Second: Get a Copy of the IRS’ Publication on the Requirements of Filing 1099 Forms.
Go on the IRS’ web site www.irs.gov. Click on the tab that says “Forms and Publications.” Find Publication 1179. This is a how-to booklet that tells you all about the requirements of issuing all of the various IRS 1099 forms together with form 1096. EDD audits always deal with past events. Therefore, you can not issue 1099s today when you should have issued them within the time period covered by the audit. However, you can determine if the EDD has penalized you for failing to issue a 1099 that you were not required to issue.

Third: Demand of the EDD a Specific Breakdown.
Demand of the EDD a specific breakdown as to how and to whom the penalty was computed. This will help you “do the math” and make certain the penalty is accurate and as low as possible. If the EDD auditor is doing a proper job you will be penalized only for the failure to issue W-2s or 1099s to individuals whom the EDD believes were your employees. For example, it is proper for the EDD to issue a penalty for failing to issue a 1099 to John Smith, an individual. However, you should not be penalized for failing to issue a 1099 to Acme Electric Inc.

I actually had a case with the EDD where the auditor issued 13052 and 13052.5 because my client failed to issue a 1099 to “Konika Minolta.” Konika Minolta seems to me to be equivalent to assessing the same penalty for failure to issue a 1099 to Mercedes Benz! There is a lesson here. You must carefully review all of the names in the EDD worksheets to determine if a similar mistake has been made in your case. Finding errors like these can save your client much money.

Fourth: It is Never Too Late to Convince the EDD That They are Wrong.
In my practice I find that EDD audits are never completed. What I mean by this is that an audit is always open and subject to correction. I find that most taxpayers who are on the receiving end of these two tough penalties are taxpayers who are non responsive when the EDD attempts to do its job. When it comes to a non responsive taxpayer the EDD auditor can only issue an estimated assessment. If the taxpayer fails to supply W-2s, 1096s, and 1099s the EDD assumes they were never issued and accordingly assesses the 13052 and 13052.5 penalties. It is never too late to gather up this documentation and send it to the EDD auditor or to the auditor’s supervisor. Upon receipt of the W-2s, etc., the EDD will reopen the audit and reduce or even eliminate completely these penalties. This can be done even if a Final Notice of Assessment has been issued, and the matter is pending before the CUIAB. If the taxpayer fails to file a timely petition and the case is in the hands of an EDD collector the documentation can still be sent to the EDD with a request that the assessment be reduced accordingly.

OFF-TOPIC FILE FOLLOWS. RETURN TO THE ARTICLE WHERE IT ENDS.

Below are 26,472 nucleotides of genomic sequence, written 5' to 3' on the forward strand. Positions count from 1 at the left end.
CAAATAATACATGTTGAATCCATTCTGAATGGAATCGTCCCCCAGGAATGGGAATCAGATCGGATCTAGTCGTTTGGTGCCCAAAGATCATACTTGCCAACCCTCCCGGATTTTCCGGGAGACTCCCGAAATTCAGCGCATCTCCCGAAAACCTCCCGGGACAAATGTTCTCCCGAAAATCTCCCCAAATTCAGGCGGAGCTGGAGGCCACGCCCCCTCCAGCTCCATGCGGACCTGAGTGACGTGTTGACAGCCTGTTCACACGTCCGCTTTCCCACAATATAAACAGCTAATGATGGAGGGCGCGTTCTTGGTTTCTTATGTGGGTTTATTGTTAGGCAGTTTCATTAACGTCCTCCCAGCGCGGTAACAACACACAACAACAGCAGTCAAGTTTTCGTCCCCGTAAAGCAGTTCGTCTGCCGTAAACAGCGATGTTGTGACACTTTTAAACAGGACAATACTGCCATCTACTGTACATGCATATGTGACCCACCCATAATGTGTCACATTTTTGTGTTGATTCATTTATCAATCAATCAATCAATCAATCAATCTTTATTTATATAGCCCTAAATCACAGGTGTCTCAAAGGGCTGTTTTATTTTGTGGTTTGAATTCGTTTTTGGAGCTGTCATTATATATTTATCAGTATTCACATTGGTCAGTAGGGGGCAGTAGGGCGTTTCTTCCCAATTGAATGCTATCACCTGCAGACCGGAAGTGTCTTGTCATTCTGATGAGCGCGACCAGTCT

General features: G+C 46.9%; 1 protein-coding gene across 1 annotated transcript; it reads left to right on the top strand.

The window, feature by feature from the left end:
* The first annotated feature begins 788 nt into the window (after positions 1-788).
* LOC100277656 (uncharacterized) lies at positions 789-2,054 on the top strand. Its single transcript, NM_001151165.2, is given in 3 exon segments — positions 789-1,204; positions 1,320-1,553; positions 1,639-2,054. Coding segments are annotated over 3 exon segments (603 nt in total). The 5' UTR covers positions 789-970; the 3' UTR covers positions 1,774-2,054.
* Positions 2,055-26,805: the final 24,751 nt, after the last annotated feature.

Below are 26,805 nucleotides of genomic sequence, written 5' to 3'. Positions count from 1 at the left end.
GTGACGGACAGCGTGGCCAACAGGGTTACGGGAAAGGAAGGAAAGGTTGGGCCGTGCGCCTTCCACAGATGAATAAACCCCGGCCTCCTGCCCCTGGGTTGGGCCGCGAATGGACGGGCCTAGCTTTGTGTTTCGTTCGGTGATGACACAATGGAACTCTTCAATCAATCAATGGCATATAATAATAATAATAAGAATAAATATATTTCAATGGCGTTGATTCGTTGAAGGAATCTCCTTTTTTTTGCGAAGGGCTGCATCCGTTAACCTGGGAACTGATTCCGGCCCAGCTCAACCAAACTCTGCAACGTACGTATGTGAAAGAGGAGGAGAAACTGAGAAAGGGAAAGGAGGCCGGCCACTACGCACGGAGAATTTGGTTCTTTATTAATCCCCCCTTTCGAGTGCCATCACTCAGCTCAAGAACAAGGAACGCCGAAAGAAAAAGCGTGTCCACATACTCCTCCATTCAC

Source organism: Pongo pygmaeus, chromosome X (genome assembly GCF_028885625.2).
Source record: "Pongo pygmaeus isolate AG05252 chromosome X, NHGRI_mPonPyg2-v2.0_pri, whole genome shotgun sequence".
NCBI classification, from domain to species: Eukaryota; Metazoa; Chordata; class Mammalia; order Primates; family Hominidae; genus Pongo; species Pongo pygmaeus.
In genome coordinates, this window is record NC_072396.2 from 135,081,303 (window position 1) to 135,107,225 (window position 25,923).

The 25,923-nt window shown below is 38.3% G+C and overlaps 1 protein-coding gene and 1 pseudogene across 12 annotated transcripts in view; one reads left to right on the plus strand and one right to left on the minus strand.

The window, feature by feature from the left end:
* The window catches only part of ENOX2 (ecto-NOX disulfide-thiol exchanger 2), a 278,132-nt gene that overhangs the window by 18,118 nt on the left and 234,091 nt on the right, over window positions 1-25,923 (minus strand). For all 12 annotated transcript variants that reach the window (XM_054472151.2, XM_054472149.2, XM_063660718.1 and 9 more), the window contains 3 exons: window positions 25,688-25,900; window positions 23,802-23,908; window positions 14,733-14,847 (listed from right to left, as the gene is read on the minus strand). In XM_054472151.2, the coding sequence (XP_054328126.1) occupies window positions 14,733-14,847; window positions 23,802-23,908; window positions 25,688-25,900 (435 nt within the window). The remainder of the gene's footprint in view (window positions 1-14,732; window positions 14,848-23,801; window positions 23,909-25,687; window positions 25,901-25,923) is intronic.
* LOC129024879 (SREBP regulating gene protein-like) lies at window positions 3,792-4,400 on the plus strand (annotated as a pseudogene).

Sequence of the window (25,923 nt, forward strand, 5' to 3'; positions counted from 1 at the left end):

Fifth: Take Advantage of the Pre-Assessment Conference Offered by the EDD.
During an audit the EDD usually issues a “Proposed Notice of Assessment” offering you and your client a conference prior to issuing a final Notice of Assessment. The “Proposed Notice” is issued several weeks before the “Final Notice.” The proposed notice offers an informal conference with the auditor and his or her supervisor. This may be a good time to discuss the merits of the assessment as well as to determine what penalties will be assessed along with the taxes. There will (usually) be penalties attached to the assessment. Will CUIC Section 13052.5 penalties be assessed as well? If so, the informal conference may be the ideal time to convince the EDD that the penalty is improper or should be withdrawn. You may also be able to resolve the entire proposed assessment during this conference. At this conference you may elect to bring your client’s W-2s and 1099s to show compliance with both CUIC Section 13052.5 and IRS 1041(A).

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An EDD attorney, Robert Schriebman has a successful practice in the Rolling Hills Estates area of Los Angeles County serving clients throughout California and the United States.

As a trusted EDD lawyer, Robert S. Schriebman has successfully dedicated more than 40 years to helping individual taxpayers, business owners, CPAs, Enrolled Agents, and tax attorneys navigate the complicated tax systems of the federal and state governments.

Robert Schriebman has written the only 2 books ever published dealing with how California Employment Development Department (EDD) operates.  See “California Tax Collection Practice and Procedures” and “California Taxation Practice and Procedure”, both published by Commerce Clearing House.

Robert Schriebman has written over 20 books including the major manual used nationally by practitioners and the IRS, “IRS Tax Collection Procedures – A Manual for Practitioners” published by Commerce Clearing House.

Robert Schriebman has written over 20 books including the major manual used nationally by practitioners and the IRS, “IRS Tax Collection Procedures – A Manual for Practitioners” published by Commerce Clearing House in addition to the only 2 books ever published dealing with how California Employment Development Department (EDD) operates.  See “California Tax Collection Practice and Procedures” and “California Taxation Practice and Procedure”, both published by Commerce Clearing House.